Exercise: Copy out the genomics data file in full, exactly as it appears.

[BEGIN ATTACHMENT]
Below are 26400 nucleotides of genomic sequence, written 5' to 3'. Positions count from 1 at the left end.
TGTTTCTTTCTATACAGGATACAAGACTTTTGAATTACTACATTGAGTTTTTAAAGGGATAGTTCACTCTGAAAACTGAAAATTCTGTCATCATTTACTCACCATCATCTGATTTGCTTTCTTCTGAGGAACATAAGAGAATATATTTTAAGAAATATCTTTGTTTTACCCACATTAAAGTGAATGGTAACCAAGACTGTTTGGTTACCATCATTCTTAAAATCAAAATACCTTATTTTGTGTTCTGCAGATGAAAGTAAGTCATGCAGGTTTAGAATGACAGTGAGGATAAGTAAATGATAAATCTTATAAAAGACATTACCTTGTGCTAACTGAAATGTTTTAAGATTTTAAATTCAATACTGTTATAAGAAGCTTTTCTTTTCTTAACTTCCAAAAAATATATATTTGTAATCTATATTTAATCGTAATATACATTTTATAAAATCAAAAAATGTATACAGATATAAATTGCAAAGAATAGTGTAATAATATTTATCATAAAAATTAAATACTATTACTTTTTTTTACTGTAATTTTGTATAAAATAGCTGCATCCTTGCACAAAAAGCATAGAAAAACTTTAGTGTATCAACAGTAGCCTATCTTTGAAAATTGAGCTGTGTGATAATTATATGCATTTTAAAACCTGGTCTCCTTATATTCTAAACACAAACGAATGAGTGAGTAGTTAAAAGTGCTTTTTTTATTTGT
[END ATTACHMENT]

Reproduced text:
Below are 26400 nucleotides of genomic sequence, written 5' to 3'. Positions count from 1 at the left end.
TGTTTCTTTCTATACAGGATACAAGACTTTTGAATTACTACATTGAGTTTTTAAAGGGATAGTTCACTCTGAAAACTGAAAATTCTGTCATCATTTACTCACCATCATCTGATTTGCTTTCTTCTGAGGAACATAAGAGAATATATTTTAAGAAATATCTTTGTTTTACCCACATTAAAGTGAATGGTAACCAAGACTGTTTGGTTACCATCATTCTTAAAATCAAAATACCTTATTTTGTGTTCTGCAGATGAAAGTAAGTCATGCAGGTTTAGAATGACAGTGAGGATAAGTAAATGATAAATCTTATAAAAGACATTACCTTGTGCTAACTGAAATGTTTTAAGATTTTAAATTCAATACTGTTATAAGAAGCTTTTCTTTTCTTAACTTCCAAAAAATATATATTTGTAATCTATATTTAATCGTAATATACATTTTATAAAATCAAAAAATGTATACAGATATAAATTGCAAAGAATAGTGTAATAATATTTATCATAAAAATTAAATACTATTACTTTTTTTTACTGTAATTTTGTATAAAATAGCTGCATCCTTGCACAAAAAGCATAGAAAAACTTTAGTGTATCAACAGTAGCCTATCTTTGAAAATTGAGCTGTGTGATAATTATATGCATTTTAAAACCTGGTCTCCTTATATTCTAAACACAAACGAATGAGTGAGTAGTTAAAAGTGCTTTTTTTATTTGT